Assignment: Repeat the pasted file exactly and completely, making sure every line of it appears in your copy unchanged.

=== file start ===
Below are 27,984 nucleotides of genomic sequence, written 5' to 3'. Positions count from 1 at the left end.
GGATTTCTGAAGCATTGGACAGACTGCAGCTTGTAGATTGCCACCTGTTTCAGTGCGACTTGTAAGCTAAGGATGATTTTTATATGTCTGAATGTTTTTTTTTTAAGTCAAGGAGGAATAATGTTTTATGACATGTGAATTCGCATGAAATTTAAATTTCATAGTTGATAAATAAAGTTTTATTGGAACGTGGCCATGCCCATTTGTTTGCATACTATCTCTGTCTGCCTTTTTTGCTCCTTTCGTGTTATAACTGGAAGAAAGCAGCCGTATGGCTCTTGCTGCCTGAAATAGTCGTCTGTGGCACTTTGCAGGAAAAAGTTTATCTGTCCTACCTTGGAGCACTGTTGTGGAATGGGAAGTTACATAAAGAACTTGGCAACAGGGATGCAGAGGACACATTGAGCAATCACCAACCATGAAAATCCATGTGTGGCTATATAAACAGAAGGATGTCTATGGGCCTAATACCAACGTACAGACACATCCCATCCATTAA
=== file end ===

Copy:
Below are 27,984 nucleotides of genomic sequence, written 5' to 3'. Positions count from 1 at the left end.
GGATTTCTGAAGCATTGGACAGACTGCAGCTTGTAGATTGCCACCTGTTTCAGTGCGACTTGTAAGCTAAGGATGATTTTTATATGTCTGAATGTTTTTTTTTTAAGTCAAGGAGGAATAATGTTTTATGACATGTGAATTCGCATGAAATTTAAATTTCATAGTTGATAAATAAAGTTTTATTGGAACGTGGCCATGCCCATTTGTTTGCATACTATCTCTGTCTGCCTTTTTTGCTCCTTTCGTGTTATAACTGGAAGAAAGCAGCCGTATGGCTCTTGCTGCCTGAAATAGTCGTCTGTGGCACTTTGCAGGAAAAAGTTTATCTGTCCTACCTTGGAGCACTGTTGTGGAATGGGAAGTTACATAAAGAACTTGGCAACAGGGATGCAGAGGACACATTGAGCAATCACCAACCATGAAAATCCATGTGTGGCTATATAAACAGAAGGATGTCTATGGGCCTAATACCAACGTACAGACACATCCCATCCATTAA